But even though the rampant sale of counterfeits in the Southwest has been widely acknowledged for decades—and has ties to organized crime, according to affidavits by federal investigators—only recently has the U.S. government taken any serious action to shut down the major operators. Whether the crackdown has teeth will be tested in New Mexico in April, when Albuquerque jewelry dealer Nael Ali will be sentenced for fraudulently selling imported jewelry as Native American made.

 Ali, the owner of several retail stores in Albuquerque’s Old Town district, pleaded guilty on October 18, 2017, to misrepresenting as Native-made jewelry sourced from two family-run networks he said were supplying him with counterfeit jewelry made in the Philippines. These two networks make for the largest Native American art fraud conspiracy ever brought to light.

Ali’s sentencing is the first in the ongoing federal investigation called Operation Al Zuni, which began in March 2012, and is the most extensive ever conducted into Native American art fraud.

The investigation was named Operation Al Zuni after Al Zuni Global Jewelry, a well-known business in Gallup, New Mexico, owned by Nashat Khalaf, a Palestinian immigrant and prominent Indian arts dealer. Al Zuni, which claims to be the “largest wholesaler of Indian jewelry serving the Southwest since 1977,” has its storefront in Gallup but also sells at gem and jewelry trade shows where retailers from all over the country buy inventory.

Misrepresenting arts and crafts, including jewelry, for sale as Native made when they’re not is a federal crime under a law passed in 1935 called the Indian Arts and Crafts Act. The act provides for penalties of up to $250,000 and five years in jail for first time offenders, but until now it has rarely been enforced. Federal law also requires that “Indian-style” products imported into the United States be permanently marked with the country of origin. That law too has been widely flouted.

 

Billboards along Highway 40 in Arizona and New Mexico tout indigenous-made arts and crafts, from pottery and rugs to moccasins and jewelry.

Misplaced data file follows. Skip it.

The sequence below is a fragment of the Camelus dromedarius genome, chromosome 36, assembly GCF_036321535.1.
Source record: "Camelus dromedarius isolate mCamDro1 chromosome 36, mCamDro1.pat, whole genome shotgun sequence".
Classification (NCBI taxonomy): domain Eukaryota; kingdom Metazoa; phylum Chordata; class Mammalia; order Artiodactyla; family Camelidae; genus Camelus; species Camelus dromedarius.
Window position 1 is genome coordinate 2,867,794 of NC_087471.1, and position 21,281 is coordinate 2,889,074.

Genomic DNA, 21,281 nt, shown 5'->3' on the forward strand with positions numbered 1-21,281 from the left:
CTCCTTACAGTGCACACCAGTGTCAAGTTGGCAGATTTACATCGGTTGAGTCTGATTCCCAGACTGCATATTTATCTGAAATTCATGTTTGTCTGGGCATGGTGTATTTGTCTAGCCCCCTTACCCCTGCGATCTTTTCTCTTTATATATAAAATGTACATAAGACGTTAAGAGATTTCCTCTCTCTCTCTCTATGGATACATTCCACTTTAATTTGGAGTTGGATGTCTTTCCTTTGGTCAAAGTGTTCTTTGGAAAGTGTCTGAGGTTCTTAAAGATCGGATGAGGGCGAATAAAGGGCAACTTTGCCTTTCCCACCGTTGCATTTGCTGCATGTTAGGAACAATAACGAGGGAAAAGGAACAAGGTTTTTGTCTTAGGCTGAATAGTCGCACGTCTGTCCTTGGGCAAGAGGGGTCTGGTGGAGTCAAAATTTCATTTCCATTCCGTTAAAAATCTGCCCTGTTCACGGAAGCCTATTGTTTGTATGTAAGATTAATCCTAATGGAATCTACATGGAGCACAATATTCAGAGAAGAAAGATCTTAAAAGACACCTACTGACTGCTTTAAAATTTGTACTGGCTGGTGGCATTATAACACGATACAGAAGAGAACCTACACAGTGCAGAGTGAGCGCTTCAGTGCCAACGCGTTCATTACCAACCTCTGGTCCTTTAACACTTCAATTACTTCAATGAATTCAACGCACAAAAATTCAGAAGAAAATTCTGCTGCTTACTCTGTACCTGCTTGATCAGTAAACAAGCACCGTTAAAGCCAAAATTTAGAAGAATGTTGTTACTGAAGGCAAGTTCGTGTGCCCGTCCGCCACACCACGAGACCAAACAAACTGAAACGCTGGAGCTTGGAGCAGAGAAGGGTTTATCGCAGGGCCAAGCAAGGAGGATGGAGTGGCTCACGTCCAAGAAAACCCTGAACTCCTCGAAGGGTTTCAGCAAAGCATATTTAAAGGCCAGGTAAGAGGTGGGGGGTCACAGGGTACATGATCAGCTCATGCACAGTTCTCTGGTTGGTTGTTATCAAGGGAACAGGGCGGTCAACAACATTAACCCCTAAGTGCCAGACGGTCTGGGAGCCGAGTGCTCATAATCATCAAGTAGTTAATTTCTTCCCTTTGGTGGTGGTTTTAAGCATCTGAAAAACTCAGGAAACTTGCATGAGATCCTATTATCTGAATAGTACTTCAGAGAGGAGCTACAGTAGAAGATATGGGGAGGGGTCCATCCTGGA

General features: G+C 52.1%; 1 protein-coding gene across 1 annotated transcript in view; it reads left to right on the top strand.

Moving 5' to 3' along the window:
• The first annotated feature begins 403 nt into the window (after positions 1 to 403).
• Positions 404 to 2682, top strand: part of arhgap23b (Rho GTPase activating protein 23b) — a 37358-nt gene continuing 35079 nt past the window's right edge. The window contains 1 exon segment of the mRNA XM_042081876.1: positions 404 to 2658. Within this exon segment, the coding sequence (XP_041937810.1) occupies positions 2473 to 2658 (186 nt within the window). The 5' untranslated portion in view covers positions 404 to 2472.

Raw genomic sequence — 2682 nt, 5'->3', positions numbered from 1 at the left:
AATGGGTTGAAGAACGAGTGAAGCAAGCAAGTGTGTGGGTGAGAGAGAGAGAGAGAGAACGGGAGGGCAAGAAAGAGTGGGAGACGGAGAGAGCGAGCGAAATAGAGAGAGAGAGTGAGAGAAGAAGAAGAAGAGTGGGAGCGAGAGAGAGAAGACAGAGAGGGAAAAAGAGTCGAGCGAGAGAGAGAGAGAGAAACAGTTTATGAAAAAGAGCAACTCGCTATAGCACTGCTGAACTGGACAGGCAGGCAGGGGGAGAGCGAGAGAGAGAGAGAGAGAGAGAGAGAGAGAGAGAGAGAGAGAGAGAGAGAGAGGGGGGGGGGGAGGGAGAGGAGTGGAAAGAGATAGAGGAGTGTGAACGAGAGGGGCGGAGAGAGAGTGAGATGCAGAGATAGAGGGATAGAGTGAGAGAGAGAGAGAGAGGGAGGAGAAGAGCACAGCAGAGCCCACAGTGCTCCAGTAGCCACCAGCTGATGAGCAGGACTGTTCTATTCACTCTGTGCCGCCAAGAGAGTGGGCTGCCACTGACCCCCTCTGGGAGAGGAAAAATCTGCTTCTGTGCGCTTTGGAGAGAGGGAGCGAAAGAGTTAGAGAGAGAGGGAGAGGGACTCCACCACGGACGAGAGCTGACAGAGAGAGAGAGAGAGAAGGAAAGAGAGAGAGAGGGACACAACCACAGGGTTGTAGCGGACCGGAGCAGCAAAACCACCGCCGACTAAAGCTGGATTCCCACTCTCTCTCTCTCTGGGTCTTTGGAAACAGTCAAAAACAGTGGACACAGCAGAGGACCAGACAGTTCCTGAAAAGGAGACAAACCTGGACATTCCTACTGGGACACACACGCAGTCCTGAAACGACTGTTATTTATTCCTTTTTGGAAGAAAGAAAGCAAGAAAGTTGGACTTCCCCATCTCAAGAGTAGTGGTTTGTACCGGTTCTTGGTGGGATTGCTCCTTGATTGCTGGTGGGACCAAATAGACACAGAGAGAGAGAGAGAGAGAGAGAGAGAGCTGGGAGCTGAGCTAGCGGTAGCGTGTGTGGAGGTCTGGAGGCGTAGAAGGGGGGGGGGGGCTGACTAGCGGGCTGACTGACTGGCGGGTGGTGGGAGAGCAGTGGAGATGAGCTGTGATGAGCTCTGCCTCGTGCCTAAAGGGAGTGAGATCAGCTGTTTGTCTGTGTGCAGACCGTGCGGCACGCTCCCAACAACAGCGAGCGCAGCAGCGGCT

PHOTOGRAPH BY MARAYA CORNELL

It has been estimated that the Native American arts and crafts industry brings in more than a billion in gross sales annually nationwide. And although many would say that not enough profits have ever reached the artists, the sale of handmade jewelry, baskets, pottery, carved figurines, beaded leather, and other crafts provide livelihoods for thousands of indigenous people.

According to federal investigators, the two families running counterfeiting networks are both Palestinian, known to law enforcement as the Sterling Coalition and the Aysheh brothers. The Sterling Coalition, the larger of the two, operates an importing company in Albuquerque called Sterling Islands, which is owned by Nashat Khalaf’s brother, Jawad Khalaf, and niece, Sheda Khalaf.

In affidavits filed in support of 18 search warrants executed in October of 2015, investigators name these and other members of the Khalaf family, and associates, as participants in a scheme to import and fraudulently sell counterfeit Native American jewelry manufactured in a factory in the Philippines called “Fashion Accessories 4 U.” Jawad Khalaf and his son, Nader, have owned the factory since at least 2006. None of the Khalafs has been charged yet.

Albuquerque lawyer John Boyd, who represents Nashat Khalaf and Al Zuni Global Jewelry, calls the allegations against his client “wrong.” The business and its owner, he said in an email, “have supported Native American artisans for decades, maintain good relationships with them and provide the most important outlet in the area for Native Americans to sell their work. Al Zuni and Khalaf deny that they have ever attempted to pass off or have passed off any jewelry as Native American, Navajo, Zuni, Hopi, or any other tribe, when it is not.”

Mark Baker, another Albuquerque lawyer, who represents Jawad Khalaf and Sterling Islands, emailed that his clients “certainly deny that they violated the law or otherwise engaged in any deceitful conduct. This is a family of people known in the community as honest and responsible.”

 Law enforcement estimates that Sterling Islands has imported into the U.S. contraband jewelry worth $11,800,000 in wholesale value between October 2010 and October 2015. According to court records, retail buyers and wholesalers would place orders for replicas of particular pieces of genuine jewelry and pick them up at Sterling Islands.